On 2010-12-27, at 4:42 PM, Mike Bennett wrote:
> The problem is less acute in non English speaking countries, and
> in English speaking countries outside of the UK and the Americas.
> In most countries, using the term "Engineer" is considered to be
> as precise as using the term "Doctor", but somehow in British
> usage it has become reduced to a generic term along the lines of
> "workman". This hasn't helped anyone in software "engineering" to
> find themselves part of the culture and practice of engineering,
A realistic assessment.
Folks call them selves "enterprise
they've built a
Last week I was at MIT (in the same room where the Data Quality
Financial Services track met). Topic was "complex systems."
Eventually someone brought up "software engineering"... which I
jumped on. To my delight challenging "software engineering" as
engineering got a big laugh.
How can a profession be considered "engineering" when after 60+ years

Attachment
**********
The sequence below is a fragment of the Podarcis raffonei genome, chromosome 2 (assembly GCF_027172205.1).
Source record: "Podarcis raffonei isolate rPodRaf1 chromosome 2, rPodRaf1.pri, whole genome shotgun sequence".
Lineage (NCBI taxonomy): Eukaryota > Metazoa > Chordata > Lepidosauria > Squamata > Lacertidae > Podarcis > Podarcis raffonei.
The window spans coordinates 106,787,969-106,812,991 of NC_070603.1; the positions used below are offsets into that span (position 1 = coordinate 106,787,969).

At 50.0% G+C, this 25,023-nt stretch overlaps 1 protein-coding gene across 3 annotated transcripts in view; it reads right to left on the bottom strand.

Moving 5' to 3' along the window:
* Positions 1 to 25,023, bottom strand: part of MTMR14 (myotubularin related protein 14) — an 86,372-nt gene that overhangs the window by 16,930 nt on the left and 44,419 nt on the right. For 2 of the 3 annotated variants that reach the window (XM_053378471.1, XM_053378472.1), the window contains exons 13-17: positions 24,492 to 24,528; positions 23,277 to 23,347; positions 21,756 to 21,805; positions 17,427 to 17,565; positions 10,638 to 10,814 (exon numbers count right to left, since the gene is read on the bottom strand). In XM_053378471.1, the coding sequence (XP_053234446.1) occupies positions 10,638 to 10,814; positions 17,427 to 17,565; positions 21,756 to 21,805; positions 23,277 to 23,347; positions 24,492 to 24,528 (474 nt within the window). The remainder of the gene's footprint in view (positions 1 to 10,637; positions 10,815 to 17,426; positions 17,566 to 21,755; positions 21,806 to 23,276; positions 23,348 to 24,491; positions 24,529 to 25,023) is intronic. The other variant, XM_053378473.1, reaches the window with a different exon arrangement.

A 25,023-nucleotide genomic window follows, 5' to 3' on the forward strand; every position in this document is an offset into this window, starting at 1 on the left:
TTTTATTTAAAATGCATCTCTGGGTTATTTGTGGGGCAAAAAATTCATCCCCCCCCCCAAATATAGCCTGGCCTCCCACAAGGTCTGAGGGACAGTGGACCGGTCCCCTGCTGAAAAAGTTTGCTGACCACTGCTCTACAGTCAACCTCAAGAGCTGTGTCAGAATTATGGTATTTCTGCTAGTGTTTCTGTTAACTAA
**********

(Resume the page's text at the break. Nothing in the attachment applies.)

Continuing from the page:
we don't even have a universally recognized, accepted, and practiced
means of measurement? At least in the UK, screw thread standards are
down to a manageable 5... after what? 300 years?
By a show of hands, who here—with the exception of JFS—(1) knows what
Function Points are, (2) has used them, and (3) is in an organization
that relies on them? Don't everyone raise their hands at once.
I'm happy to argue
that since we're no where close to measuring the
software process, putting forth ontology as an engineering discipline
is a tad premature.
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